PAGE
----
On Not Celebrating Steven Salaita’s Settlement With UIUC

I cannot bring myself to celebrate the news of Steven Salaita‘s settlement with the University of Illinois at Urbana Champaign (UIUC). The reasons for this are fairly straightforward–as noted in a petition now circulating: the crucial legal issues at the heart of his dismissal remain unresolved, and his job has not been reinstated. Shortly afterContinue reading “On Not Celebrating Steven Salaita’s Settlement With UIUC”

Kill All The Cartoonists; God Will Sort Them Out

You read or view a satirical piece or a cartoon in a newspaper or a magazine. It offends you; you are enraged; your deepest sensibilities–personal, religious–have been ravaged and injured. Unable to assuage your feelings by acknowledging the abstract free speech rights of those who have so insulted you, and still caught up in aContinue reading “Kill All The Cartoonists; God Will Sort Them Out”

Steven Salaita, Palestinians, And Autobiography

Last night, along with many Brooklyn College students, faculty (and some external visitors) I attended ‘Silencing Dissent: A Conversation with Steven Salaita, Katherine Franke and Corey Robin‘, organized by the Students for Justice in Palestine. (My previous posts on this event can be found here and here.) As Robin has noted over at his blog,Continue reading “Steven Salaita, Palestinians, And Autobiography”

Standing By Sponsoring ‘Steven Salaita At Brooklyn College’

Last week, I made note here of the philosophy department at Brooklyn College co-sponsoring ‘Silencing Dissent: A Conversation with Steven Salaita, Katherine Franke and Corey Robin‘, an event organized by the Students for Justice in Palestine and scheduled for Thursday, November 20th. As you will notice, on the link for the event above, there is aContinue reading “Standing By Sponsoring ‘Steven Salaita At Brooklyn College’”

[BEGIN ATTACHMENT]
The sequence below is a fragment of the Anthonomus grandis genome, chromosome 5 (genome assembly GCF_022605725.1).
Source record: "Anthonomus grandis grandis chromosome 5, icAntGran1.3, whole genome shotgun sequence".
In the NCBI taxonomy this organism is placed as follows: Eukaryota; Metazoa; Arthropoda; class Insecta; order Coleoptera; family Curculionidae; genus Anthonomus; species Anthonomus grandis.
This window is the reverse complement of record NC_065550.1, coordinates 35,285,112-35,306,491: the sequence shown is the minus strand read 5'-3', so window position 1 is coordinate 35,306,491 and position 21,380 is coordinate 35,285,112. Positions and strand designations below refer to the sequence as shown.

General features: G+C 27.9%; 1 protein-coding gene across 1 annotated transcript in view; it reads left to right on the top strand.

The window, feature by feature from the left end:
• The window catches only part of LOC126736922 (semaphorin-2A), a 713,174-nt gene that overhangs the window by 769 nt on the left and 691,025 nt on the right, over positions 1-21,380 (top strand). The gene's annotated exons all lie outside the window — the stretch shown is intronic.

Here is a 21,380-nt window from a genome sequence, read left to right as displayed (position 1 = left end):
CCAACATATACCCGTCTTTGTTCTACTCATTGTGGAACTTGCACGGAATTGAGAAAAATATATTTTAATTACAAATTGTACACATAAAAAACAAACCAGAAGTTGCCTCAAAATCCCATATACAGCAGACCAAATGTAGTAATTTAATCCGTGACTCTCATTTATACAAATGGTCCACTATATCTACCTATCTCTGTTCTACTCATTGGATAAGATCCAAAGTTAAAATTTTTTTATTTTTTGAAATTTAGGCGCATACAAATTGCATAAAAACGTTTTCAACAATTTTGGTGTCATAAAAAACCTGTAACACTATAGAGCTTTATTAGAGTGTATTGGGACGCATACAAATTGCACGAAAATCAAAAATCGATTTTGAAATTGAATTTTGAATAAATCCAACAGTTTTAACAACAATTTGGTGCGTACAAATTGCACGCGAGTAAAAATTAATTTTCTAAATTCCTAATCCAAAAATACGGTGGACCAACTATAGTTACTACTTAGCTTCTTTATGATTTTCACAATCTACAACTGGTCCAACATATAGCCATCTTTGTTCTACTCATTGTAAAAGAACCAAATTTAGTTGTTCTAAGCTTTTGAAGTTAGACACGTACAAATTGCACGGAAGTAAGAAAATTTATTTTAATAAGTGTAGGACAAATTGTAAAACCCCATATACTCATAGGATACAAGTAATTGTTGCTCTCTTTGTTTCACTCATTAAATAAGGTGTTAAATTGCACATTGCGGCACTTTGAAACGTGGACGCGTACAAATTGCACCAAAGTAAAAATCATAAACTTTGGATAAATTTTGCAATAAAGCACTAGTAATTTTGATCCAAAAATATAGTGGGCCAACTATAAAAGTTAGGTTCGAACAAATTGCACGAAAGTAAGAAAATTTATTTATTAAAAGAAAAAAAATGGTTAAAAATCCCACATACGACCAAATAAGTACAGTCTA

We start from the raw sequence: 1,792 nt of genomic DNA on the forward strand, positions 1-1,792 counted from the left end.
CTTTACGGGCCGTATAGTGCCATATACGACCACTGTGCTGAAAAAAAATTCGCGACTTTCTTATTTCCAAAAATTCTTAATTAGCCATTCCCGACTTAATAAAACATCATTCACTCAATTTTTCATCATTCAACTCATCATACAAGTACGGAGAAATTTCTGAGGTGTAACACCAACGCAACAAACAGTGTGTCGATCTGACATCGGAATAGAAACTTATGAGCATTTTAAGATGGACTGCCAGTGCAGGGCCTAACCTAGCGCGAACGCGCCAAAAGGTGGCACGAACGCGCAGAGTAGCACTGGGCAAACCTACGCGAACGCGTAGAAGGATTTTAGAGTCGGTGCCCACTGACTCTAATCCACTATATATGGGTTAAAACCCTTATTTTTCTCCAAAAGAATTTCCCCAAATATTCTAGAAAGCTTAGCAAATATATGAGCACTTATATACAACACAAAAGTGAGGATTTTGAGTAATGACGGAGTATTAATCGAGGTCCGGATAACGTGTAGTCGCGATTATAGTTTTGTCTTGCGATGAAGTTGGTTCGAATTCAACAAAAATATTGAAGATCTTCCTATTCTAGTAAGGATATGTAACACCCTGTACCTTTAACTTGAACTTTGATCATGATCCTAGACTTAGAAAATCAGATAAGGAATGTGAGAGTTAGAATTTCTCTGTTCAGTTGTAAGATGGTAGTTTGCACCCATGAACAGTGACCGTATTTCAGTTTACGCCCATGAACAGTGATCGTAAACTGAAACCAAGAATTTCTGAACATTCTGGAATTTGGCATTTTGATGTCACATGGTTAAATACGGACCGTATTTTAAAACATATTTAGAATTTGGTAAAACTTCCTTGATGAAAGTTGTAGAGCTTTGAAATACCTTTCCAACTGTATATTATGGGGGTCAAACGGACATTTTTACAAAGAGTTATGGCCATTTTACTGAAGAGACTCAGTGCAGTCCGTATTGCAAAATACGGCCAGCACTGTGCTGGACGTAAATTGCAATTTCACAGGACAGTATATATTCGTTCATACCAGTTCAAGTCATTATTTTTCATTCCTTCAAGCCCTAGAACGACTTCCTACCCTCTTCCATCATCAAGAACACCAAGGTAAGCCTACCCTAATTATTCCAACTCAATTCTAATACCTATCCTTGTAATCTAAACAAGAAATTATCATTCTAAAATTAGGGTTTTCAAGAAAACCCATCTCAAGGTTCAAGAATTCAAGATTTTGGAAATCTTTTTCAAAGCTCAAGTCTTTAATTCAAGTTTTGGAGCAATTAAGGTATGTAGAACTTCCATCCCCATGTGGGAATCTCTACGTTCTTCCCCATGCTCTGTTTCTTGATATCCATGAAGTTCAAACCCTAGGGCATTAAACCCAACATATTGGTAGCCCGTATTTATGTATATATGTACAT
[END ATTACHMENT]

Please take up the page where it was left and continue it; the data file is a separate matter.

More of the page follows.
Sponsoring ‘Steven Salaita At Brooklyn College’

Last Tuesday, the philosophy department of Brooklyn College voted to co-sponsor ‘Silencing Dissent: A Conversation with Steven Salaita, Katherine Franke and Corey Robin‘, an event organized by the Students for Justice in Palestine and scheduled for Thursday, November 20th. (In so doing, we joined the ranks of the departments of political science and sociology, asContinue reading “Sponsoring ‘Steven Salaita At Brooklyn College’”

Not So Fast With The Private Surveillance

A revealing–no pun intended–reaction to news of Steven Salaita’s troubles at the University of Illinois was that he was only paying the price for having his social media speech monitored (or surveilled) by his employer. As the argument goes, all employers monitor social media; we should all accept the consequences–in our places and zones ofContinue reading “Not So Fast With The Private Surveillance”

Political Schooling Via The Usenet Newsgroup

As my post yesterday should have indicated, we are educated by a variety of modalities. A powerfully formative one for me was my exposure to Usenet newsgroups. I discovered newsgroups in 1988, shortly after I began work as a research assistant with the Computerized Conferencing and Communications Center at the New Jersey Institute of Technology.Continue reading “Political Schooling Via The Usenet Newsgroup”

The New York State Assembly is First Amendment-Illiterate

Earlier this morning, on both my Facebook and Twitter pages, I wondered aloud Is the Empire State particularly hostile to academic freedom? Is it particularly illiterate about the First Amendment? The reason for this slightly despairing query? Read this and despair for free speech: The New York State Assembly is currently considering a bill (A.8392) to prohibitContinue reading “The New York State Assembly is First Amendment-Illiterate”

(Coded) Messages in Bottles

As part of his continuing series on free speech in Asia, Timothy Garton Ash turns his attention to Burma–the land of military juntas and Aung San Suu Kyi–and points us to some deft work to get around its censors’ pen: Thirteen years ago, editors of tiny magazines in dim, cramped offices showed me examples ofContinue reading “(Coded) Messages in Bottles”